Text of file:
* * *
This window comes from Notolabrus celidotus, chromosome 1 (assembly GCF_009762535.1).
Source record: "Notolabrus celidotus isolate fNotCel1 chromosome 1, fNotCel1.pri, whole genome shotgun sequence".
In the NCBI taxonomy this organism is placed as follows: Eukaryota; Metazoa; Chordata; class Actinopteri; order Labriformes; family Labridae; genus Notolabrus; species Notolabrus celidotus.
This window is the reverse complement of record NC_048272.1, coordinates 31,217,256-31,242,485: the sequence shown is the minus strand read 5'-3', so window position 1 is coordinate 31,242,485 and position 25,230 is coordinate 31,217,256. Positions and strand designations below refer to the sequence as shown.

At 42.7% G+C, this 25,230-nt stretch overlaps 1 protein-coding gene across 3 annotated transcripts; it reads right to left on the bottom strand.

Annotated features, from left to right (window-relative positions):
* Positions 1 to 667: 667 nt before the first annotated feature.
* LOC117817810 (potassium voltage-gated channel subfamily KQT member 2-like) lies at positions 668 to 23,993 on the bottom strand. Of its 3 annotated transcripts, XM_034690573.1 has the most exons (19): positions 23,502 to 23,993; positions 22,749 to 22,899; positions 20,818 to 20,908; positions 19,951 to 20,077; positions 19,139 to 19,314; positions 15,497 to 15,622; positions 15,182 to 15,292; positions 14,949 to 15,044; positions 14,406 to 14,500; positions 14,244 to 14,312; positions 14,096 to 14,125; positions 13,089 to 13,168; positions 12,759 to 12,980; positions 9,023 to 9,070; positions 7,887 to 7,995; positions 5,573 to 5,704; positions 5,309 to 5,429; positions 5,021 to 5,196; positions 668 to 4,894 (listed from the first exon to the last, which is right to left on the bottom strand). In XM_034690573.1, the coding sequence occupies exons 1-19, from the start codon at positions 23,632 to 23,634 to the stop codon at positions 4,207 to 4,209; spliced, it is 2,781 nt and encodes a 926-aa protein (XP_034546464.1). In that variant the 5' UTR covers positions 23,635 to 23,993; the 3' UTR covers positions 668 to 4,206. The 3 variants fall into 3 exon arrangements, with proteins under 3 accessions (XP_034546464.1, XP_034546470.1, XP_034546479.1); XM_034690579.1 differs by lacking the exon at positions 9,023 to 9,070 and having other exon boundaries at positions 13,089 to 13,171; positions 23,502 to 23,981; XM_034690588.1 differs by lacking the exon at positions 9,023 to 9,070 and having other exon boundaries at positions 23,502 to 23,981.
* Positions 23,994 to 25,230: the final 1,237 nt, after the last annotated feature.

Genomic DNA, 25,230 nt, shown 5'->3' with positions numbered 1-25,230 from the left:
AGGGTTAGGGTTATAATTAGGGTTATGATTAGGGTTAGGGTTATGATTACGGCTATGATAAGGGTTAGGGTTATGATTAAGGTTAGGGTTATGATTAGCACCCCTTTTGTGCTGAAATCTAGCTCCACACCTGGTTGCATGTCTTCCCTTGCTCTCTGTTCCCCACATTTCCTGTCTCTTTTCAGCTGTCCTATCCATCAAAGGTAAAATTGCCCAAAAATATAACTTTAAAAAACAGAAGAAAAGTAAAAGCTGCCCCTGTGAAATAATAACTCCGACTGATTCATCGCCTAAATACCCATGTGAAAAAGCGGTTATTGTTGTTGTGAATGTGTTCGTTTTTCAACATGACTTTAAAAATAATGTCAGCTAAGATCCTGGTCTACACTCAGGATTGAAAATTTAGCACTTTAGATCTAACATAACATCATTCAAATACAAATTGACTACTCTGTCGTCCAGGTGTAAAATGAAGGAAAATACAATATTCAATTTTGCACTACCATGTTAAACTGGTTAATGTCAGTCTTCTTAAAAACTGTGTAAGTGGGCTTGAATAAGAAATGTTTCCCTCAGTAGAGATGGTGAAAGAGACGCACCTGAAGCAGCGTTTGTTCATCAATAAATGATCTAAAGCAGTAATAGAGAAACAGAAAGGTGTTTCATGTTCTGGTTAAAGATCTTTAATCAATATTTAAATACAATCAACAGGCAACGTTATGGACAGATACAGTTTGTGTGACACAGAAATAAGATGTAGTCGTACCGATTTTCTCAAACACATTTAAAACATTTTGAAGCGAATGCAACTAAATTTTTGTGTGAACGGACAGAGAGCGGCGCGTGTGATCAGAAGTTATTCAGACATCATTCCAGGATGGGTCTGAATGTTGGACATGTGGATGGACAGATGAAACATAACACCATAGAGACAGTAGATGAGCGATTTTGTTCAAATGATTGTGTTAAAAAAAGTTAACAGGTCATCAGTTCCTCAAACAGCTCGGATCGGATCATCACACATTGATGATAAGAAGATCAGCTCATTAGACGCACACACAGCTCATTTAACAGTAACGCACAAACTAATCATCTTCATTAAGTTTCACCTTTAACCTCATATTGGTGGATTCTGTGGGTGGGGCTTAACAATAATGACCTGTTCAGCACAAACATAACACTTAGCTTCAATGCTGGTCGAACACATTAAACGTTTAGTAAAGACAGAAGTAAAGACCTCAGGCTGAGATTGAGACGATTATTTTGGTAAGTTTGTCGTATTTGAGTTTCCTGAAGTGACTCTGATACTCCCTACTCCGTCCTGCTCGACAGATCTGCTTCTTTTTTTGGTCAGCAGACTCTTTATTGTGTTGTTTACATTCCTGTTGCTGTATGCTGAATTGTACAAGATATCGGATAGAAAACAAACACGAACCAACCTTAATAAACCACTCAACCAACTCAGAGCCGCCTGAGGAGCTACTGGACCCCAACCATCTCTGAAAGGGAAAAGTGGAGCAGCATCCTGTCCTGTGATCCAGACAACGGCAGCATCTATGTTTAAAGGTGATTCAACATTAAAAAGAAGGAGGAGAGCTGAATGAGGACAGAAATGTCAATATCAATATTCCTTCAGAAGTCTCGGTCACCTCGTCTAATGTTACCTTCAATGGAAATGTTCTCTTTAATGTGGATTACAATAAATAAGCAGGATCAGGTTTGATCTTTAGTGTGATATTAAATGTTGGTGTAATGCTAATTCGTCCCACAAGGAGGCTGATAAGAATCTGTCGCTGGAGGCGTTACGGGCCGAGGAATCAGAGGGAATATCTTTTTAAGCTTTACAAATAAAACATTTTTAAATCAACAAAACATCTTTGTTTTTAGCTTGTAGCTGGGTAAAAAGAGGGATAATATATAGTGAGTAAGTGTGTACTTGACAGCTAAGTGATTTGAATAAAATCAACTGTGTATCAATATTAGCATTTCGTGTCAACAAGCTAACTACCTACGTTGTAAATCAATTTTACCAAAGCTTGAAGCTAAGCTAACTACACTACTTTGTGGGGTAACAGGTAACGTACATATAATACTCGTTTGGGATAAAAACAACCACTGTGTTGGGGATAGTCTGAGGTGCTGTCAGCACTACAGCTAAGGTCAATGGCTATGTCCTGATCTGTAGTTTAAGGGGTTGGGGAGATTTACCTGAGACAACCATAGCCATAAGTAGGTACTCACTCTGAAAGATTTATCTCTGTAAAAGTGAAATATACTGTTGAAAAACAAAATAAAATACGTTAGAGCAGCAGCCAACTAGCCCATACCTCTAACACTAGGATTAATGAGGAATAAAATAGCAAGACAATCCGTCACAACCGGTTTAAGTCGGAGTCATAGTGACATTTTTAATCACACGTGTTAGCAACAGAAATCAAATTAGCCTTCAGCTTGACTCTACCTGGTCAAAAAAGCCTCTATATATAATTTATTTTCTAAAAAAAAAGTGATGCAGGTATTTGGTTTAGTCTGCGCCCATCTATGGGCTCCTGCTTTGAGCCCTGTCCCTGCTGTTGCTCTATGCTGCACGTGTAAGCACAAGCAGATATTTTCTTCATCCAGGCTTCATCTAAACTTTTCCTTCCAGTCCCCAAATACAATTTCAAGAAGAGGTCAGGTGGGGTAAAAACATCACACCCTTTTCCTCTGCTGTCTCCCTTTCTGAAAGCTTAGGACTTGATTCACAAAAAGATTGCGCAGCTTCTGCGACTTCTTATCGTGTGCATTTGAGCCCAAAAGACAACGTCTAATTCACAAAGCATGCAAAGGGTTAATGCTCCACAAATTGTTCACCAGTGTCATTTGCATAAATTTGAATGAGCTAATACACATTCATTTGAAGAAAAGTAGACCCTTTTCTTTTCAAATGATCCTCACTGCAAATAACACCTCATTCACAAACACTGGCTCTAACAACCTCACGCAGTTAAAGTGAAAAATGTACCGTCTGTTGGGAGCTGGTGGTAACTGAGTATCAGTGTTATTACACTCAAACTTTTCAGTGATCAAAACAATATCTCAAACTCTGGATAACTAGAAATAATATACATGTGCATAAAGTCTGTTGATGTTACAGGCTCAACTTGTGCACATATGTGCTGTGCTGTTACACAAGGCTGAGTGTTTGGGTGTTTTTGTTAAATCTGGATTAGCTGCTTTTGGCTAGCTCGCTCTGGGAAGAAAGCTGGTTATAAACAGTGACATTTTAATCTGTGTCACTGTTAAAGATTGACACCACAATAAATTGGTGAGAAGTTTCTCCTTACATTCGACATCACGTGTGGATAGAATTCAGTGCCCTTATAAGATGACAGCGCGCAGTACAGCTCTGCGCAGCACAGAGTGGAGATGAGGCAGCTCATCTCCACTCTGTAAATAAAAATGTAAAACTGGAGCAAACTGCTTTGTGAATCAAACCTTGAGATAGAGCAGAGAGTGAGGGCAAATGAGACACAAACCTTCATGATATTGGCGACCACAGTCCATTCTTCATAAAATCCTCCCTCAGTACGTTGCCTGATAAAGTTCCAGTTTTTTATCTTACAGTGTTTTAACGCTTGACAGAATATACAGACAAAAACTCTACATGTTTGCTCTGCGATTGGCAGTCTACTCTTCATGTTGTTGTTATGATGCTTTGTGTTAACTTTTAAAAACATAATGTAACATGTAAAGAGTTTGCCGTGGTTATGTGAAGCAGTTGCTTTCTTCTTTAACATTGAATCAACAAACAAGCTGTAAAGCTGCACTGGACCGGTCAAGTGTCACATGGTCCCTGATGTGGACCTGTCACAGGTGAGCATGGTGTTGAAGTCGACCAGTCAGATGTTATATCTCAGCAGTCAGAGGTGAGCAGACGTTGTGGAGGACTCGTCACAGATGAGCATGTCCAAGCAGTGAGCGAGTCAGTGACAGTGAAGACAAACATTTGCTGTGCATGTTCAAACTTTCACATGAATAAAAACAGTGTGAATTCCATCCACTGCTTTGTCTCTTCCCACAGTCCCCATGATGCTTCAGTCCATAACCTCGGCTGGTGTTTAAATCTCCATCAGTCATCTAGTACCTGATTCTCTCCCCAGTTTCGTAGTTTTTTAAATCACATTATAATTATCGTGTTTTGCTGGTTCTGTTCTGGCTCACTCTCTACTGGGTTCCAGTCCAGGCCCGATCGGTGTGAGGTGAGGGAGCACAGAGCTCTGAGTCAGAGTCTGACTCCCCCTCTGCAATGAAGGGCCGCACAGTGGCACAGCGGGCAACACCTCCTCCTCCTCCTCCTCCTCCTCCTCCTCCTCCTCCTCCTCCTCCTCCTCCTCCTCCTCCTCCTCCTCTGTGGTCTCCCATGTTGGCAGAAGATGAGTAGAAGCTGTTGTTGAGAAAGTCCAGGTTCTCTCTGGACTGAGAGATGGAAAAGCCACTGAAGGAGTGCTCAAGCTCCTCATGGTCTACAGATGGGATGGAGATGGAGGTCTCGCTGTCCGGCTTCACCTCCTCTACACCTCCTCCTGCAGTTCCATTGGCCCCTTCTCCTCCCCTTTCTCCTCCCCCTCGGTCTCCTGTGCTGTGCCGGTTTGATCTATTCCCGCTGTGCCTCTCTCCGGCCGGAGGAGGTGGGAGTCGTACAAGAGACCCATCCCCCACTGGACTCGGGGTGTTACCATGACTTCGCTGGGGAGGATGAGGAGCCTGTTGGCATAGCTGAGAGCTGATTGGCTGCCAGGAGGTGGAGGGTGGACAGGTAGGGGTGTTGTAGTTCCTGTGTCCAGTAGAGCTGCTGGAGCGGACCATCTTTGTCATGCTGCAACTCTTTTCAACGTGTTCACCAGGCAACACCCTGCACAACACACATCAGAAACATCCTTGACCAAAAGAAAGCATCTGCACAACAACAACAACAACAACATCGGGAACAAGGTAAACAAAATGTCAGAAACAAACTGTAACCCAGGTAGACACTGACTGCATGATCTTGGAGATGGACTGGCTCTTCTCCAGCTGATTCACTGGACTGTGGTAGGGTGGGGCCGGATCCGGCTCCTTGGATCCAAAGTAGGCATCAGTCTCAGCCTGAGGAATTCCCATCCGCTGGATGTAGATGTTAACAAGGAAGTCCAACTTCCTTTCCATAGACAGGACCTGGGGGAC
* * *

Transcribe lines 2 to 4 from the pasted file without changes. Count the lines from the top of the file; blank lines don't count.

Source record: "Notolabrus celidotus isolate fNotCel1 chromosome 1, fNotCel1.pri, whole genome shotgun sequence".
In the NCBI taxonomy this organism is placed as follows: Eukaryota; Metazoa; Chordata; class Actinopteri; order Labriformes; family Labridae; genus Notolabrus; species Notolabrus celidotus.
This window is the reverse complement of record NC_048272.1, coordinates 31,217,256-31,242,485: the sequence shown is the minus strand read 5'-3', so window position 1 is coordinate 31,242,485 and position 25,230 is coordinate 31,217,256. Positions and strand designations below refer to the sequence as shown.